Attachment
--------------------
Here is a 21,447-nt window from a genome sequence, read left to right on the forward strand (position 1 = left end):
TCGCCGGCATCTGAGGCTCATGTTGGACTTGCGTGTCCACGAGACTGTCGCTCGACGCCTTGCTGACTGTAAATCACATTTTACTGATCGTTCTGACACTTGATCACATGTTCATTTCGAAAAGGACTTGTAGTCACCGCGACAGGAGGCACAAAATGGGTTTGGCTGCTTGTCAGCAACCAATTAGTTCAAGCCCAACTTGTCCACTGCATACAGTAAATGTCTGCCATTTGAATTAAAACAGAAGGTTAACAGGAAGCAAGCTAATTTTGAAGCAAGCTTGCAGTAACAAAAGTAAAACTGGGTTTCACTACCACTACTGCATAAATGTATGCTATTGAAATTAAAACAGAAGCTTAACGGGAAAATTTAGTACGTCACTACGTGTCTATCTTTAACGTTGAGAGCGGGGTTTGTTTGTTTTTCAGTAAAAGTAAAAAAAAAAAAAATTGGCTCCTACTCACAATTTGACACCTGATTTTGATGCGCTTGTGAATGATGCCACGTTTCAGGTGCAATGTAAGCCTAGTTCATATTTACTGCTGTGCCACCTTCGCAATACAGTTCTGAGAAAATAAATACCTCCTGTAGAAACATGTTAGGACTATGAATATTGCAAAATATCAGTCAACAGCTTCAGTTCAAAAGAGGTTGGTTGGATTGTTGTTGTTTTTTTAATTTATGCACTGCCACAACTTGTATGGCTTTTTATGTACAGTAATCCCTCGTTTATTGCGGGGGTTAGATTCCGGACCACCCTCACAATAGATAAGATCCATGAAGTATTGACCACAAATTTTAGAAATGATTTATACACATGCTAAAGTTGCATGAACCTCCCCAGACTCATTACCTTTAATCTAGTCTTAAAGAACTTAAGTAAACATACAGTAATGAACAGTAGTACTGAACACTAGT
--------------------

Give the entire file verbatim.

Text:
Here is a 21,447-nt window from a genome sequence, read left to right on the forward strand (position 1 = left end):
TCGCCGGCATCTGAGGCTCATGTTGGACTTGCGTGTCCACGAGACTGTCGCTCGACGCCTTGCTGACTGTAAATCACATTTTACTGATCGTTCTGACACTTGATCACATGTTCATTTCGAAAAGGACTTGTAGTCACCGCGACAGGAGGCACAAAATGGGTTTGGCTGCTTGTCAGCAACCAATTAGTTCAAGCCCAACTTGTCCACTGCATACAGTAAATGTCTGCCATTTGAATTAAAACAGAAGGTTAACAGGAAGCAAGCTAATTTTGAAGCAAGCTTGCAGTAACAAAAGTAAAACTGGGTTTCACTACCACTACTGCATAAATGTATGCTATTGAAATTAAAACAGAAGCTTAACGGGAAAATTTAGTACGTCACTACGTGTCTATCTTTAACGTTGAGAGCGGGGTTTGTTTGTTTTTCAGTAAAAGTAAAAAAAAAAAAAATTGGCTCCTACTCACAATTTGACACCTGATTTTGATGCGCTTGTGAATGATGCCACGTTTCAGGTGCAATGTAAGCCTAGTTCATATTTACTGCTGTGCCACCTTCGCAATACAGTTCTGAGAAAATAAATACCTCCTGTAGAAACATGTTAGGACTATGAATATTGCAAAATATCAGTCAACAGCTTCAGTTCAAAAGAGGTTGGTTGGATTGTTGTTGTTTTTTTAATTTATGCACTGCCACAACTTGTATGGCTTTTTATGTACAGTAATCCCTCGTTTATTGCGGGGGTTAGATTCCGGACCACCCTCACAATAGATAAGATCCATGAAGTATTGACCACAAATTTTAGAAATGATTTATACACATGCTAAAGTTGCATGAACCTCCCCAGACTCATTACCTTTAATCTAGTCTTAAAGAACTTAAGTAAACATACAGTAATGAACAGTAGTACTGAACACTAGT